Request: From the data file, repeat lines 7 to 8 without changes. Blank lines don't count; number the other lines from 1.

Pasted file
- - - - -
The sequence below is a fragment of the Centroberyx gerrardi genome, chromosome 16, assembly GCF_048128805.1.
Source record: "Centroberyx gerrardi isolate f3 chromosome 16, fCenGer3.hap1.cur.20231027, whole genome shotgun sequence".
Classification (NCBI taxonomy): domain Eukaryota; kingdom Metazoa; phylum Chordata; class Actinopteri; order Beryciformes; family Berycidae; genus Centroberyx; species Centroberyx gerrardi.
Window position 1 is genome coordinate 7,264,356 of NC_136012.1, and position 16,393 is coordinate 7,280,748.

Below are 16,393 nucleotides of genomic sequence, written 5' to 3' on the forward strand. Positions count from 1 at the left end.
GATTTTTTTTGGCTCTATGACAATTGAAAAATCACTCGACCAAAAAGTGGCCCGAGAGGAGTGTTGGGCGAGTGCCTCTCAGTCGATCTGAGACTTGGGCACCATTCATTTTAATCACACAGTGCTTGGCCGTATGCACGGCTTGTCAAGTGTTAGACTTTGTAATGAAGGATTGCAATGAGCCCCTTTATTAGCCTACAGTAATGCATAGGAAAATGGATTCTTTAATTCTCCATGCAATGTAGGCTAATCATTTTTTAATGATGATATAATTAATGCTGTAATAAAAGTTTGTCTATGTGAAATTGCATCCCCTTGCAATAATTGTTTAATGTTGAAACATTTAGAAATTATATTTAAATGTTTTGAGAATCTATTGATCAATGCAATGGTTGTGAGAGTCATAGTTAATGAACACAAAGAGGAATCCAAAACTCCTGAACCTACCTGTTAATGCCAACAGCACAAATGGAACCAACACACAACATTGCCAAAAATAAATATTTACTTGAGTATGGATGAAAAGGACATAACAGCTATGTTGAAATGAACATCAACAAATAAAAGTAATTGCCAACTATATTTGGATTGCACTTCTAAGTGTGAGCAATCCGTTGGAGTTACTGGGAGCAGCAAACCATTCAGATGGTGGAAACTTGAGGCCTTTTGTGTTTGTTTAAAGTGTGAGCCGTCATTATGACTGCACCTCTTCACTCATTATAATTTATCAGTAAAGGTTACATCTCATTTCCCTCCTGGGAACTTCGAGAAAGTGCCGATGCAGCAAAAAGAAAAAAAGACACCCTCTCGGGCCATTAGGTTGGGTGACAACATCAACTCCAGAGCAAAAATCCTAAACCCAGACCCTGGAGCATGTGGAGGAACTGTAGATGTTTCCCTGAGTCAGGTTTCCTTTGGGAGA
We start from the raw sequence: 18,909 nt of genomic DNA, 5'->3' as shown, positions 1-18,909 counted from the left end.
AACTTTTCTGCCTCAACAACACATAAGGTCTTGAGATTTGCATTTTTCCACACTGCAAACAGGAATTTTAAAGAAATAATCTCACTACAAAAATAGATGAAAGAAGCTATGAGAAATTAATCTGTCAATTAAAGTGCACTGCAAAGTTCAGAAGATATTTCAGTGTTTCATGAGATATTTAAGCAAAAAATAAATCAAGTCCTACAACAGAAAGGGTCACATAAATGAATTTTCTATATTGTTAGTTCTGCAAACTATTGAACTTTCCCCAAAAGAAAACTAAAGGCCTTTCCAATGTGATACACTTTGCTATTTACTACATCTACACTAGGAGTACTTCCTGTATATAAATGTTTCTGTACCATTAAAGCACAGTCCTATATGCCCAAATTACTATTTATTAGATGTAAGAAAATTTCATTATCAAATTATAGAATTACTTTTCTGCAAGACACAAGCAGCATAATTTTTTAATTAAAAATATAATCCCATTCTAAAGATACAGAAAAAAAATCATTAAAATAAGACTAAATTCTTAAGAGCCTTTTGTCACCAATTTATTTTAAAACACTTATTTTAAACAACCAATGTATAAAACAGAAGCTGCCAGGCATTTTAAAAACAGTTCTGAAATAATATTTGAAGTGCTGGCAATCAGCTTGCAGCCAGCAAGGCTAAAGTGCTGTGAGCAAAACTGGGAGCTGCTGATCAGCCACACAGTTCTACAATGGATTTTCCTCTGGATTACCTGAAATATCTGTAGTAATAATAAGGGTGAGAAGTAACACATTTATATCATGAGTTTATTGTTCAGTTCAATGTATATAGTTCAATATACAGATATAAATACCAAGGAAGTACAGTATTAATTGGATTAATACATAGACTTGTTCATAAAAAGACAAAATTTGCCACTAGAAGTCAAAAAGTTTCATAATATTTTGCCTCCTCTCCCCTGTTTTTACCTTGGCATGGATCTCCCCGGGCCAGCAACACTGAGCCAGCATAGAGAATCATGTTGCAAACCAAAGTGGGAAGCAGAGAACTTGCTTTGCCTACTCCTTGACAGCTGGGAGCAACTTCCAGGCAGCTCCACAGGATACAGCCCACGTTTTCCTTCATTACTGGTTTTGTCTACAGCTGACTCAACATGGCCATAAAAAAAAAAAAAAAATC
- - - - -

We start from the raw sequence: 18,909 nt of genomic DNA, 5'->3' as shown, positions 1-18,909 counted from the left end.
AACTTTTCTGCCTCAACAACACATAAGGTCTTGAGATTTGCATTTTTCCACACTGCAAACAGGAATTTTAAAGAAATAATCTCACTACAAAAATAGATGAAAGAAGCTATGAGAAATTAATCTGTCAATTAAAGTGCACTGCAAAGTTCAGAAGATATTTCAGTGTTTCATGAGATATTTAAGCAAAAAATAAATCAAGTCCTACAACAGAAAGGGTCACATAAATGAATTTTCTATATTGTTAGTTCTGCAAACTATTGAACTTTCCCCAAAAGAAAACTAAAGGCCTTTCCAATGTGATACACTTTGCTATTTACTACATCTACACTAGGAGTACTTCCTGTATATAAATGTTTCTGTACCATTAAAGCACAGTCCTATATGCCCAAATTACTATTTATTAGATGTAAGAAAATTTCATTATCAAATTATAGAATTACTTTTCTGCAAGACACAAGCAGCATAATTTTTTAATTAAAAATATAATCCCATTCTAAAGATACAGAAAAAAAATCATTAAAATAAGACTAAATTCTTAAGAGCCTTTTGTCACCAATTTATTTTAAAACACTTATTTTAAACAACCAATGTATAAAACAGAAGCTGCCAGGCATTTTAAAAACAGTTCTGAAATAATATTTGAAGTGCTGGCAATCAGCTTGCAGCCAGCAAGGCTAAAGTGCTGTGAGCAAAACTGGGAGCTGCTGATCAGCCACACAGTTCTACAATGGATTTTCCTCTGGATTACCTGAAATATCTGTAGTAATAATAAGGGTGAGAAGTAACACATTTATATCATGAGTTTATTGTTCAGTTCAATGTATATAGTTCAATATACAGATATAAATACCAAGGAAGTACAGTATTAATTGGATTAATACATAGACTTGTTCATAAAAAGACAAAATTTGCCACTAGAAGTCAAAAAGTTTCATAATATTTTGCCTCCTCTCCCCTGTTTTTACCTTGGCATGGATCTCCCCGGGCCAGCAACACTGAGCCAGCATAGAGAATCATGTTGCAAACCAAAGTGGGAAGCAGAGAACTTGCTTTGCCTACTCCTTGACAGCTGGGAGCAACTTCCAGGCAGCTCCACAGGATACAGCCCACGTTTTCCTTCATTACTGGTTTTGTCTACAGCTGACTCAACATGGCCATAAAAAAAAAAAAAAAATC